The Lawyer Asia Pacific 150 is the only research report to provide a ranking of the top 100 independent local firms and top 50 global firms in the region. The report offers critical review of some of the fastest growing firms and their strategies, a country-by-country guide to leading legal advisers and legal services market trends, plus exclusive insight into the current business development opportunities in the Asia Pacific. Read more
This year, The Lawyer’s annual ranking of the largest UK law firms by turnover is available as an interactive, digital benchmarking tool. For the first time this will allow you to manipulate each data set against the metrics of your choice.
A programme supported by magic circle and City firms which trains law students to work in legal advice centres is now open to firms, chambers, law schools and universities.
Pro Bono Community, which was established late in 2012 and garnered support from firms such as Baker & McKenzie, Freshfields Bruckhaus Deringer and Slaughter and May in May 2013, trialled its scheme on 29 students from October 2013 to April 2014 (28 May 2013).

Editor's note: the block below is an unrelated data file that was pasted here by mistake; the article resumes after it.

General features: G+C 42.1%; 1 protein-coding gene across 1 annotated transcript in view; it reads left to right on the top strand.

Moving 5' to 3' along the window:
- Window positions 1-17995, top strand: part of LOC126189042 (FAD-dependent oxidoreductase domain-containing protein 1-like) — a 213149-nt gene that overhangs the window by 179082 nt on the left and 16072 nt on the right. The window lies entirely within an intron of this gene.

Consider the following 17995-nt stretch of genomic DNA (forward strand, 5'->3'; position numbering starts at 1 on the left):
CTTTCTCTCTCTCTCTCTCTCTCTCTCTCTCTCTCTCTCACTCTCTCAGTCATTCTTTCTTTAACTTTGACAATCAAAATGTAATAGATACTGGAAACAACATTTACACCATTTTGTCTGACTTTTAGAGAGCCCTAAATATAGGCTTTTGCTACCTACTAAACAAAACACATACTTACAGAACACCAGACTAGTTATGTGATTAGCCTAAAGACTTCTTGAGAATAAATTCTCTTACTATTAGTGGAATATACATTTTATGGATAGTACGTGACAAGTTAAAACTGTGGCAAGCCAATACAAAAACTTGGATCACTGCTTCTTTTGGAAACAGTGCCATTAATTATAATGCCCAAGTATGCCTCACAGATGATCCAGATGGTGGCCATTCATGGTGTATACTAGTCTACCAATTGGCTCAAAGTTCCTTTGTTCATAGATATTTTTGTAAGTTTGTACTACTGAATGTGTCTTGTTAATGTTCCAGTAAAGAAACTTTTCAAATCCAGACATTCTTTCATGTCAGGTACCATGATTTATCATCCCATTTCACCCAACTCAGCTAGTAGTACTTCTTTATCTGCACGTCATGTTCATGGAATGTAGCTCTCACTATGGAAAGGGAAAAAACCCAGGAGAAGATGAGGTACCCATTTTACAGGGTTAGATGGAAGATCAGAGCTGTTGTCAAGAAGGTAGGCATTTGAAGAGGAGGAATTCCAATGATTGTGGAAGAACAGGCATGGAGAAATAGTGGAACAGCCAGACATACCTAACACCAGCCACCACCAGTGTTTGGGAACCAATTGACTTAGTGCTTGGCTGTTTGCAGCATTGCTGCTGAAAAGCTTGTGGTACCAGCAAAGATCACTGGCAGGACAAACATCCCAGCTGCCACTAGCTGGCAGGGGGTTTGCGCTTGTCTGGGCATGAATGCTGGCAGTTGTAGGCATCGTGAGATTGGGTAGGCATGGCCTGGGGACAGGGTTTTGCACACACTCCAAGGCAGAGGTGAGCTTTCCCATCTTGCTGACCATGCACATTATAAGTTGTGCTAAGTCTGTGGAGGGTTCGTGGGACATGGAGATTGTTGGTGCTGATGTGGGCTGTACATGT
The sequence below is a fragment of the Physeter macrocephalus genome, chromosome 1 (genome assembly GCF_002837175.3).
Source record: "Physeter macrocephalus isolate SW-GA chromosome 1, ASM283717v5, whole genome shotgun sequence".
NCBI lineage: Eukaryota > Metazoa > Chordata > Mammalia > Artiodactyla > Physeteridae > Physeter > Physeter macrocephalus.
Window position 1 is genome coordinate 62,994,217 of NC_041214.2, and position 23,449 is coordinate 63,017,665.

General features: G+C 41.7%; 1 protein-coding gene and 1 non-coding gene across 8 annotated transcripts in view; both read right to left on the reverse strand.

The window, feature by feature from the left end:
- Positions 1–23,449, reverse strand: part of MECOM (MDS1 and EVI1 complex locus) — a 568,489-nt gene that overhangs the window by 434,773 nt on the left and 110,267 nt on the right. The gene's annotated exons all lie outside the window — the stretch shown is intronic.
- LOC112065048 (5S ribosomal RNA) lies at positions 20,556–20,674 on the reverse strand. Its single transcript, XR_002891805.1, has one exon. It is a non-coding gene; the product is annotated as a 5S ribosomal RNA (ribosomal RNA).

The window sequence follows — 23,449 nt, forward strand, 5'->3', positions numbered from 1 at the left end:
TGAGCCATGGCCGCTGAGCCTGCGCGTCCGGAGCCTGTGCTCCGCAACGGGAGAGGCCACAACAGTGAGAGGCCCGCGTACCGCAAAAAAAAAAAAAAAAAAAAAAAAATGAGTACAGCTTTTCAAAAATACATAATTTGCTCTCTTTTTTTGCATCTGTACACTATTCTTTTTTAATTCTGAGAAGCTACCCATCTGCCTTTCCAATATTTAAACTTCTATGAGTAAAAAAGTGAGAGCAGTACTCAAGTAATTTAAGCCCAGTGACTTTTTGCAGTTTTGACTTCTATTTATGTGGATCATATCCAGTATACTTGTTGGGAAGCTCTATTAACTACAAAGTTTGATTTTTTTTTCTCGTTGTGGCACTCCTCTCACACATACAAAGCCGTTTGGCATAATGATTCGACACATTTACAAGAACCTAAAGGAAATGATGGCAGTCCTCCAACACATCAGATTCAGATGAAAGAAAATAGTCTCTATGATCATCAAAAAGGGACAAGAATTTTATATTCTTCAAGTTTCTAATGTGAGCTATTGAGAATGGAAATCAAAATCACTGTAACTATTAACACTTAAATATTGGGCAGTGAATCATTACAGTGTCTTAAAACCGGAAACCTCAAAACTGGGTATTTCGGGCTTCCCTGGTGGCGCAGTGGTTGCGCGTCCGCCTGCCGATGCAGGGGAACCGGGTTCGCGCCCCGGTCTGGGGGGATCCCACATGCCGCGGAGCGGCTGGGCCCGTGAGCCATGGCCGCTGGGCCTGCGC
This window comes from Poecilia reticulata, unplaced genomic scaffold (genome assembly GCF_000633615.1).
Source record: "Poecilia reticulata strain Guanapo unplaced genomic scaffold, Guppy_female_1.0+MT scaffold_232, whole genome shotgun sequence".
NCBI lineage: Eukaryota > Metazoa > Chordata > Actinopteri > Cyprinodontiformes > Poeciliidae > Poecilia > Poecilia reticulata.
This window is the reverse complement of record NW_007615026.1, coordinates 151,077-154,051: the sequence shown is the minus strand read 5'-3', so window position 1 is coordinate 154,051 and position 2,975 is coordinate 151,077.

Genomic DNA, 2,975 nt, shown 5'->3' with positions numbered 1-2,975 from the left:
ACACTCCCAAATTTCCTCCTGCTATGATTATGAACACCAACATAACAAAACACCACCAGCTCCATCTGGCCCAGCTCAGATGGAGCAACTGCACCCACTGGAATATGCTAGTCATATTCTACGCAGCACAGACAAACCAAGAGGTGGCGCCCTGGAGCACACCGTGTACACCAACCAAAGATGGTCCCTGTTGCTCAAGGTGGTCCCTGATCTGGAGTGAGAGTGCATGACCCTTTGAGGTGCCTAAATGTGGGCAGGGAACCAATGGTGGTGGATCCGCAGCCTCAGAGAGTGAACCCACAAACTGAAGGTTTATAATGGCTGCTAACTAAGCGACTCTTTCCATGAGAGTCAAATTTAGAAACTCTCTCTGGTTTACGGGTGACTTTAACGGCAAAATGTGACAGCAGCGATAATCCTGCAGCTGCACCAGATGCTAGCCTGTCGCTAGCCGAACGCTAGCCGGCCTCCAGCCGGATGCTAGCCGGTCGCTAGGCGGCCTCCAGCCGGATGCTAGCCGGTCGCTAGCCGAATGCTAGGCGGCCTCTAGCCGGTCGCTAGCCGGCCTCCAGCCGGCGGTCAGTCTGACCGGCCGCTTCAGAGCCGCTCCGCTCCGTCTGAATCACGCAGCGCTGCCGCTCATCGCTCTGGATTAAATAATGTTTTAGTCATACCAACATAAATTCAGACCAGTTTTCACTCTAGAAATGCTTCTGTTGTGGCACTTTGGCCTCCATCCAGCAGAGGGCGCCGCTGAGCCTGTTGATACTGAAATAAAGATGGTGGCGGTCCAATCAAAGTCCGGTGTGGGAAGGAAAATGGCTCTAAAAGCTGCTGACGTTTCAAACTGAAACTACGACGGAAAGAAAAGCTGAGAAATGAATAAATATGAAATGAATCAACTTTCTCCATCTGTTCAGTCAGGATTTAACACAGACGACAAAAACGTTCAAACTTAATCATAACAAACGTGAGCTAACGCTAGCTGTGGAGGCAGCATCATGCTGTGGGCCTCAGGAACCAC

It will now open its doors to chambers, firms, law schools and universities, charging them a small fee to train their students and lawyers, before helping to find legal advice centre opportunities for those who complete the training.
The course focuses on the interpersonal and practical skills needed in advice centres, as well as introducing participants to tribunal appeals and welfare reforms.
Pro Bono Community was established by Baker & McKenzie trainee David Dowling and 1 Essex Court pupil Oliver Hyams in 2012 (17 December 2012).
The pair wanted to combat the draining effect on resources that untrained volunteers can have on law centres; the lack of structure or support for volunteers; the skills of volunteers which can go unnoticed due to lack of time and resources; and the funding pressures law centres are currently under.
As Hyams told Lawyer 2B in 2012: “We volunteered at law centres ourselves and we thought there were some issues: there was no training element, some didn’t provide much support when you were there and there was a poor recruitment process. We sat down in the pub one day and thought, what we can do about this?”
Pro Bono Community also wants to launch versions of its training programme focusing on employment, housing, debt and family law in the near future.